Mitch Light (@AthlonMitch): I love what Thomas Robinson is doing for Kansas, but I’ve got to go with Kentucky freshman Anthony Davis. The big man from Chicago is dominating games on the defensive end like a young Patrick Ewing did for Georgetown in the 1980s. And like with most great shot-blockers, you can’t just look at the number of shots Davis blocks — 4.9 per game, the most in the nation — but you also have to take into account the amount of shots he alters and the times his presence in the lane deters players from driving toward the basket. Davis is also making contributions on the offensive end of the floor with a 14.0-point average, and he leads the Wildcats in rebounding with 9.9 per game. He is, quite simply, a special player.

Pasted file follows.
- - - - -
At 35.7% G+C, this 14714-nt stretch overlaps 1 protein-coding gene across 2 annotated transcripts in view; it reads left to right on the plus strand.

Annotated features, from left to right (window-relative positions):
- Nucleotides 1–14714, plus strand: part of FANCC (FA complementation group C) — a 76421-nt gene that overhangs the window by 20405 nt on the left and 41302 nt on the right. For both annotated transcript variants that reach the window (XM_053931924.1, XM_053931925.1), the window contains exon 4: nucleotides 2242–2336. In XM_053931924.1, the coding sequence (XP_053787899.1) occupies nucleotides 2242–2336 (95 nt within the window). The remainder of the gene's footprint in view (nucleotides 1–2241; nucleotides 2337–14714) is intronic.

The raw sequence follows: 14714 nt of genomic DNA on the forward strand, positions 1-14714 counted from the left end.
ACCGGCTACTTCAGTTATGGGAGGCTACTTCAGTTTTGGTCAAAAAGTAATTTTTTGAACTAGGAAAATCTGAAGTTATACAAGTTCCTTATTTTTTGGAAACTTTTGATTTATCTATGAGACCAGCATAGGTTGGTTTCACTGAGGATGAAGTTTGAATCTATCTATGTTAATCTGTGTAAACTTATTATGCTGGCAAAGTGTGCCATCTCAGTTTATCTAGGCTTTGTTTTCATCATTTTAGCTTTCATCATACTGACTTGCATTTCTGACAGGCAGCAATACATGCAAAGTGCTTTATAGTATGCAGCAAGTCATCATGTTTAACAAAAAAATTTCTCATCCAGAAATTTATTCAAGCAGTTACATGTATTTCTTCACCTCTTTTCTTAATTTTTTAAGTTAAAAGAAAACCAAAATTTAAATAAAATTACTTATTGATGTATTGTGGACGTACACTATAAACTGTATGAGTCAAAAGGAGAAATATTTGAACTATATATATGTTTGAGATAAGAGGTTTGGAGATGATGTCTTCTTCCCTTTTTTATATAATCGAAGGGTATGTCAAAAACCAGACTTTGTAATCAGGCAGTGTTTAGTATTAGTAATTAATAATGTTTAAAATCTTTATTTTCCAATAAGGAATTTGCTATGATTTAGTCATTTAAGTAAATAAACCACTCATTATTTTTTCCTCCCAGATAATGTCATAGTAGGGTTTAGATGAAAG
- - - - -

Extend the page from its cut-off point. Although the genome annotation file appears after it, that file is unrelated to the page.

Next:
2. What is the biggest game on the schedule this upcoming weekend?
Mitch Light: I am very intrigued by Ohio State’s trip to face Michigan in Ann Arbor. This great rivalry isn’t quite as intense on the basketball court as it is on the football field, but it is always an important game for both schools. And the stakes will be very high Saturday night, with both Ohio State and Michigan very much in the hunt for a regular-season Big Ten title. The Buckeyes won in Columbus in late January despite a subpar performance from Jared Sullinger (13 points, five boards). Thad Matta’s team will need its All-America big man to play well at Crisler Arena, which figures to be at a fever pitch for the hated Buckeyes.